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How These Five Young Players Fit Into The Miami Heat’s Future
- Updated: April 17, 2015
Back on October 29, the Heat defeated the Washington Wizards, 107-95, at American Airlines Arena in the first game of the season. The starting lineup was as follows—Chris Bosh, Shawne Williams, Luol Deng, Dwyane Wade and Norris Cole.
Fast forward less than six months later in the season finale versus the Sixers and two of those players aren’t even on the roster any more. The lineup versus the Sixers was none other than Henry Walker, Michael Beasley, Tyler Johnson, Zoran Dragic and James Ennis.
Those five aforementioned players combined to start a total of just 20 games during the 2014-15 season.
Erik Spoelstra had just six total players suit up versus Philadelphia—Udonis Haslem was the lone player off the bench—as the “reserves” played at least 40 minutes each in the 105-101 victory over Philadelphia.
Because the Heat were essentially playing for nothing in the finale, Spoelstra decided to give stars like Wade and Goran Dragic a rest. He decided it would be more important for the Heat’s future to see what the team’s young guys could do with the spotlight on them.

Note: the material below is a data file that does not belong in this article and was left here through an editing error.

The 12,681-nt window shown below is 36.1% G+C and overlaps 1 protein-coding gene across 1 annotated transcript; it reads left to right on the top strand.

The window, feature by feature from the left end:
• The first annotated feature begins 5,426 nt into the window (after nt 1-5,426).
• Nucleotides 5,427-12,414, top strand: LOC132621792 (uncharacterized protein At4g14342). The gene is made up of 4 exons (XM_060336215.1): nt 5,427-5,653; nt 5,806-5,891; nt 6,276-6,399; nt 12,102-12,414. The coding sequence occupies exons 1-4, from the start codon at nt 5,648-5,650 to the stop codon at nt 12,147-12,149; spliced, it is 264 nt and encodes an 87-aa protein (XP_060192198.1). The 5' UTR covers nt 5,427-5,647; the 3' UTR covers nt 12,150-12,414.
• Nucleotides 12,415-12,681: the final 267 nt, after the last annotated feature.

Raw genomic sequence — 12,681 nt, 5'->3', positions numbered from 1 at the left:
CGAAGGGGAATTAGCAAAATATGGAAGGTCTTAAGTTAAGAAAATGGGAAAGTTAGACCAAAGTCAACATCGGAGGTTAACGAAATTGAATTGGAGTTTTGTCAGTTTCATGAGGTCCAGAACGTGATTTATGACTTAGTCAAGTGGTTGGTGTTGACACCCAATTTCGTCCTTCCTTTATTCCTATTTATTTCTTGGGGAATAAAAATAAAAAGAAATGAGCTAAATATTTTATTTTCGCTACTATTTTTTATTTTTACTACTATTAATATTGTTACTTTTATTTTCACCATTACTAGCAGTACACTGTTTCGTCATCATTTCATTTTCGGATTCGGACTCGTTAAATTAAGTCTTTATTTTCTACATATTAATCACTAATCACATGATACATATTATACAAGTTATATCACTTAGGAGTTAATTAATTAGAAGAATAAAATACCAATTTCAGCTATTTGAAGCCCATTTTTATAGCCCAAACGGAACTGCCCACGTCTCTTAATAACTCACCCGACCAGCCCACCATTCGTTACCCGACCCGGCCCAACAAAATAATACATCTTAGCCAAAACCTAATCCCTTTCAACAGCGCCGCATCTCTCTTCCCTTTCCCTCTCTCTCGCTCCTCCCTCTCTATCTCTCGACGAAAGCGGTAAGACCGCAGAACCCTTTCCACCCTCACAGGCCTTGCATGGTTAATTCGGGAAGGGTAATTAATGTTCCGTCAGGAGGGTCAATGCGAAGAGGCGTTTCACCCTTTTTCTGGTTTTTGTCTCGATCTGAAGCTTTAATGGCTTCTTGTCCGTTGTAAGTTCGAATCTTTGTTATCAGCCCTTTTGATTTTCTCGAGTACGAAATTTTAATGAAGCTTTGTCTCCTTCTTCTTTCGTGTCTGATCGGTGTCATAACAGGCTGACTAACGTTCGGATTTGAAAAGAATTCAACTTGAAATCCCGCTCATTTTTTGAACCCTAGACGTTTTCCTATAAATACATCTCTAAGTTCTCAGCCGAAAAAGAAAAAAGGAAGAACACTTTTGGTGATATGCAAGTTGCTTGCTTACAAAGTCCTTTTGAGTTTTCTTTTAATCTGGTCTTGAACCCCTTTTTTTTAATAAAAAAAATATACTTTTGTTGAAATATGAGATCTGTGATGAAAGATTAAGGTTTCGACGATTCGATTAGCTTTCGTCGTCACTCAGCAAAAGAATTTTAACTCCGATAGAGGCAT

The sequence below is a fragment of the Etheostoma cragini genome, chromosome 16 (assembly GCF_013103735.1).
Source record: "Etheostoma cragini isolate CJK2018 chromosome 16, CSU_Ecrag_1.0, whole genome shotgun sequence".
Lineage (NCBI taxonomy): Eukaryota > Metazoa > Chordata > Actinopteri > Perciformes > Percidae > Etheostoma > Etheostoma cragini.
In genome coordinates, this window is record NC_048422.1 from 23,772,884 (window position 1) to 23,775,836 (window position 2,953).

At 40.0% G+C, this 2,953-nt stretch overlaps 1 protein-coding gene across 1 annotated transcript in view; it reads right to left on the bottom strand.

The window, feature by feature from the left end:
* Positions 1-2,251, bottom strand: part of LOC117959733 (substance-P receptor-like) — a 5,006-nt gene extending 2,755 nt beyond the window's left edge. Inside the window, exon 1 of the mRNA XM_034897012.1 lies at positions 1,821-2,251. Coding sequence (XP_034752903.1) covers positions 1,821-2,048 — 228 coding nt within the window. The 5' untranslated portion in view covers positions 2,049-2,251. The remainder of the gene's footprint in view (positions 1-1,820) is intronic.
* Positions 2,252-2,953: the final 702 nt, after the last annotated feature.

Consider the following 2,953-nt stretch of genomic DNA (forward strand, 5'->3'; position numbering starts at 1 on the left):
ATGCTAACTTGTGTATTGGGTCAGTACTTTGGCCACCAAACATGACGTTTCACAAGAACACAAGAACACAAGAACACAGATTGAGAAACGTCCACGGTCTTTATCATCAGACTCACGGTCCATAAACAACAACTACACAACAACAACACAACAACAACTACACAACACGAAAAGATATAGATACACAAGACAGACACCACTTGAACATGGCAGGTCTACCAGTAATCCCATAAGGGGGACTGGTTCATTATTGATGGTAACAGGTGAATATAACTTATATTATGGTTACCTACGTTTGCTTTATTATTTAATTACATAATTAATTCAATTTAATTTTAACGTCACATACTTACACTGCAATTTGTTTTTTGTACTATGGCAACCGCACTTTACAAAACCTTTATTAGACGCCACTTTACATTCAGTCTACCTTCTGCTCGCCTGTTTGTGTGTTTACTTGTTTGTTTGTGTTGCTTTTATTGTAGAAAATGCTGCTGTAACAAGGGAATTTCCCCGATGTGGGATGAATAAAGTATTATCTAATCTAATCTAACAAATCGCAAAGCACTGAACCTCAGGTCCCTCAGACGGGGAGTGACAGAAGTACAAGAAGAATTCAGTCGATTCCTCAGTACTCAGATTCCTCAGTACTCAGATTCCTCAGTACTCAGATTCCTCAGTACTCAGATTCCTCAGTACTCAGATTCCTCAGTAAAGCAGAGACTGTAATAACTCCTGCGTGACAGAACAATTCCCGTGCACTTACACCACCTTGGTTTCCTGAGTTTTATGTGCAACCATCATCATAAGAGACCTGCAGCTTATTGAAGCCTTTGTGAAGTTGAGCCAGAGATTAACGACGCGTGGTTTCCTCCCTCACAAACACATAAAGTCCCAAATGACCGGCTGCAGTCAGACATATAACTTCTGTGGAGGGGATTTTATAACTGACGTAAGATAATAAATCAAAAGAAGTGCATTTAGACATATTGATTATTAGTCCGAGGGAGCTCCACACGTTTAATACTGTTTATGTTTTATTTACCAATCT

While it was just one game, Heat fans caught a glimpse of what those five bench players could bring to the table if they’re in the red and black next season.
So just how can these “reserves” fit into the Heat’s plans for the 2015-16 season?
1. James Ennis
Ennis had a disappointing season when you consider the expectations for him entering the regular season.
He was undoubtedly the Heat’s most impressive performer during the preseason. An unknown as a second-round draft selection of the Atlanta Hawks in 2013, Ennis entered the 2014 preseason camp as a long shot to make the roster.
However, the small forward averaged 11.0 points on 52.8 percent shooting from the field in the preseason. On top of that, he shot 41.7 percent from beyond the arc.
The surprising preseason landed the 6’7″ prospect a spot on the 15-man roster. Due to Danny Granger’s injuries at the beginning of the year, Ennis was the top SF off the bench.
The Long Beach State product posted averages of just 5.0 points, 2.8 rebounds and 0.8 assists on 40.9 percent from the field on the season. In the season finale versus Philly, Ennis notched a double-double with 17 points and 12 boards on 7-of-20 from the field.
While the athleticism is there, the 24-year-old is still very raw. On the open court he can dazzle with high-flying dunks, but when he’s in a half-court setting, he struggles to find a role in the offense.
However, the organization is still high on him. Look for Spoelstra to continue developing the young forward into next season.
Next: Tyler Johnson